A man with a horn: Ron McCurdy, former University faculty member and now chair and professor of Jazz Studies at UCLA's Thornton School of Music.
Mixing it up at Northrop
THE JAZZ SEASON TURNS 10
by Matthew Sumera
From M, winter 2004
Few statements cut to the core of jazz better than Charlie Parker's, for jazz is a "lived" music, a language with origins in the African American experience that details the heights and depths of hope, defiance, love, pain, and redemption. Jazz is honesty incarnate--"If you don't live it, it won't come out of your horn." Some speak of jazz as America's classical music; others see it as our only indigenous music. The U.S. government has weighed in with the House Concurrent Resolution 57 designating jazz as "a rare and valuable national American treasure to which we should devote our attention, support, and resources to make certain it is preserved, understood, and promulgated." And while this attention has undoubtedly raised awareness of the art form--as have documentaries like Ken Burns's 10-part PBS series--it is the live performance that keeps jazz alive. Celebrating its 10th year at the University of Minnesota, the Northrop Jazz Season is committed to ensuring that live jazz continues and it has made the Twin Cities a major destination for international jazz artists. Originally funded through a Lyla Wallace Readers Digest grant, the season presents a rare mixture of traditionalism and the avant-garde. Traditionalist jazz, with followers like Burns and critic Stanley Crouch, focuses primarily on music prior to the advent of Ornette Coleman, the boundary-breaking musician and composer whose 1960 album, Free Jazz, shook up the music world. Post-Coleman jazz means absolute freedom to some and complete chaos to others. Either way, it's a significant jazz movement, dating from the mid-1950s, and often ignored. Not so, at the University of Minnesota.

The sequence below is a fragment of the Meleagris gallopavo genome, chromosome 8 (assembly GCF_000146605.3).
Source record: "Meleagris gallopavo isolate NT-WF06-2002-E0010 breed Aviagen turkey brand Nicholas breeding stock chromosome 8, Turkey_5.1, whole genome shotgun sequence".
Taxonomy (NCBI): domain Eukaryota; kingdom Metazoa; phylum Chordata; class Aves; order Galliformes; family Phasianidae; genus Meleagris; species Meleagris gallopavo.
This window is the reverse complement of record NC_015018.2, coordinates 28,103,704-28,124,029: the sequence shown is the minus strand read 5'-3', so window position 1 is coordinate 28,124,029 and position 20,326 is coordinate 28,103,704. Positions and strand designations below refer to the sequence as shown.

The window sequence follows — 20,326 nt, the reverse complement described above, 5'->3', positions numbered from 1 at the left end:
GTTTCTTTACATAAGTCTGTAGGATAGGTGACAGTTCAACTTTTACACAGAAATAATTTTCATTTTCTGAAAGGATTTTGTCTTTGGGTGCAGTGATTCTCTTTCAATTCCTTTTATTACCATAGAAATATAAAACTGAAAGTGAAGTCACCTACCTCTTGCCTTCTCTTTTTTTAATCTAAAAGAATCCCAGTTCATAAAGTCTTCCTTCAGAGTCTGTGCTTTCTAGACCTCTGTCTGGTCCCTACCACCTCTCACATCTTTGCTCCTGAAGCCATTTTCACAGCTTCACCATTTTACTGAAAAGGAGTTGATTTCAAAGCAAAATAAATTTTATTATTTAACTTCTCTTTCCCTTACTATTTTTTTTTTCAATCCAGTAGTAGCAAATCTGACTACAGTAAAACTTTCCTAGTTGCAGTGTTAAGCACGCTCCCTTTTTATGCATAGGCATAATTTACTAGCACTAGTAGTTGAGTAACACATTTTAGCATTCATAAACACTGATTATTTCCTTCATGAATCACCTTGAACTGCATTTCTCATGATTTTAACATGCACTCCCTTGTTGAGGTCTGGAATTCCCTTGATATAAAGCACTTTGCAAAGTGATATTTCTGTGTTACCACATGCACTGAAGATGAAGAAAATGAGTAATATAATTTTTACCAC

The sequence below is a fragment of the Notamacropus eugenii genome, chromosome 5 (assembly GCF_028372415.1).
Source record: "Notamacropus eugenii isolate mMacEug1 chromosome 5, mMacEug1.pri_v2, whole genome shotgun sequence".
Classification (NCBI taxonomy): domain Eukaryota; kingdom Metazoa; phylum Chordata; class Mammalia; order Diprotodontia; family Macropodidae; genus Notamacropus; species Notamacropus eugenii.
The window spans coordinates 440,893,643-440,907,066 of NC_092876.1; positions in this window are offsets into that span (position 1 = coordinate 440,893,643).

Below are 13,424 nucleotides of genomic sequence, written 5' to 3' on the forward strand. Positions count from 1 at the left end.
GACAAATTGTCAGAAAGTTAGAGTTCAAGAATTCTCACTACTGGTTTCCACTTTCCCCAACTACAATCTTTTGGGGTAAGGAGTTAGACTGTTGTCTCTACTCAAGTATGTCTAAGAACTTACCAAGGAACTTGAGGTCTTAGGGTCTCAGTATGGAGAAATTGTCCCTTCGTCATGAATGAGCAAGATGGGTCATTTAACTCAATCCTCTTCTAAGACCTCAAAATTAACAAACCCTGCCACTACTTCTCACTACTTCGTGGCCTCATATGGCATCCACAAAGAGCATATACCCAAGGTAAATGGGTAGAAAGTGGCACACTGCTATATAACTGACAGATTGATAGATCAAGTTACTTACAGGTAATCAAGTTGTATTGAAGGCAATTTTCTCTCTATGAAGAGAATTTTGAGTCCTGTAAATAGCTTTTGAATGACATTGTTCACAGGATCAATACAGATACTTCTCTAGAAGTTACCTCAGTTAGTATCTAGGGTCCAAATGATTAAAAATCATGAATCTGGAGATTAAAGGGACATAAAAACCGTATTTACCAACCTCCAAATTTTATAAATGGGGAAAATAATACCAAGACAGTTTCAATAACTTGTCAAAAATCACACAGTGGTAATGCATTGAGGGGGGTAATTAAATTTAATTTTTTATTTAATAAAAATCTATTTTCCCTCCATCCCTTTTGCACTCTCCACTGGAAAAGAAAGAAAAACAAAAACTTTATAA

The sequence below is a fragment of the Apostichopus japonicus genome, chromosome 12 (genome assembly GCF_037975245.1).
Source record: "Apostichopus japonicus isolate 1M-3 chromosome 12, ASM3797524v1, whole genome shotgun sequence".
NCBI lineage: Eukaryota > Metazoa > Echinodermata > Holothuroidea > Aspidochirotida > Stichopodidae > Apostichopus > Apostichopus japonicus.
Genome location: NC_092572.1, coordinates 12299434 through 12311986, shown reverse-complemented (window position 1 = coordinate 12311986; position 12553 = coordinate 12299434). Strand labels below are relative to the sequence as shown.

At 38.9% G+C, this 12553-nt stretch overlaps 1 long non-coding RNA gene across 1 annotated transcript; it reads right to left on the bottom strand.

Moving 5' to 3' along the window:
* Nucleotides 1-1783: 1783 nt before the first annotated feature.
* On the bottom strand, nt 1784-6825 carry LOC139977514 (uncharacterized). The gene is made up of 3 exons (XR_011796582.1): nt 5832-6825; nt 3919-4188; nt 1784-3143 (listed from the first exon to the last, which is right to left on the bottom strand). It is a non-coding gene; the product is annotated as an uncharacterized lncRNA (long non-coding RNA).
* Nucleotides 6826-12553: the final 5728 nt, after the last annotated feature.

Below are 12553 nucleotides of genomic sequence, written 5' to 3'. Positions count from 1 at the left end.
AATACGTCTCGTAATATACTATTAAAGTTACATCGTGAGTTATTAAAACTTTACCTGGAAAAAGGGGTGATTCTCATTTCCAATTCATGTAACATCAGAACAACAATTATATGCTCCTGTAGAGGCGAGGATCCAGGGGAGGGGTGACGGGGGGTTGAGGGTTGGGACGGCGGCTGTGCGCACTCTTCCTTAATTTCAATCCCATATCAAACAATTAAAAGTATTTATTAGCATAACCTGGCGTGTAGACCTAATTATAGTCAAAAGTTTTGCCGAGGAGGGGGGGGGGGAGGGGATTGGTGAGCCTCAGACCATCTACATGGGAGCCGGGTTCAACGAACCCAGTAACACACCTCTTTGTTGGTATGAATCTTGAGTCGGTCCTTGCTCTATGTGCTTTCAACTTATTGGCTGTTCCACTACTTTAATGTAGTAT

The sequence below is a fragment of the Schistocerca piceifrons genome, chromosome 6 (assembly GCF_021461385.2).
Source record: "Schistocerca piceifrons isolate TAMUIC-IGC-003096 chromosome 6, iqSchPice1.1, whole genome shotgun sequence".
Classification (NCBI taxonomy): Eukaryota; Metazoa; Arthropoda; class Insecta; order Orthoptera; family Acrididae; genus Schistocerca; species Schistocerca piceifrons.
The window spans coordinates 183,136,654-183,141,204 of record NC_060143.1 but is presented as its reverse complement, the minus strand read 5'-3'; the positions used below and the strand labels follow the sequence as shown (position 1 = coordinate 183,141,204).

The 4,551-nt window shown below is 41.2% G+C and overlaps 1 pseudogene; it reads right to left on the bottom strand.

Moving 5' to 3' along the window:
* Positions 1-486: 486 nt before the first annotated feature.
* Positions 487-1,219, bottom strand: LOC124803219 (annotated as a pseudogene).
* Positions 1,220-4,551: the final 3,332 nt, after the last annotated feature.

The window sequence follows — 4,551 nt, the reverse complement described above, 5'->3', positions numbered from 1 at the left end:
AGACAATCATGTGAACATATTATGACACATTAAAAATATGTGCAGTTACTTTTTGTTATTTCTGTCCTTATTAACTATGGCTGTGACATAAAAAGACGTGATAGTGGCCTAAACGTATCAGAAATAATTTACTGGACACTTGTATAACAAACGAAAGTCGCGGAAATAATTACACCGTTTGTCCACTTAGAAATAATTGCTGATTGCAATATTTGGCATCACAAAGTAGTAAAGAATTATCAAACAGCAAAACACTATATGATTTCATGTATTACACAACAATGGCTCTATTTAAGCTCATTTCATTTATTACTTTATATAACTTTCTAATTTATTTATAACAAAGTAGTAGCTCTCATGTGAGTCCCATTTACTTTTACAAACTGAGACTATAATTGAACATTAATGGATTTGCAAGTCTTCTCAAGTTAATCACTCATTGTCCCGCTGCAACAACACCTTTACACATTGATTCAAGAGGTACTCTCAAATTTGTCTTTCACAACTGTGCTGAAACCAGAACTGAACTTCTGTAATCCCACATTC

"Music is your own experience, your own
thoughts, your wisdom. If you don't live it, it won't come out of
-- Charlie Parker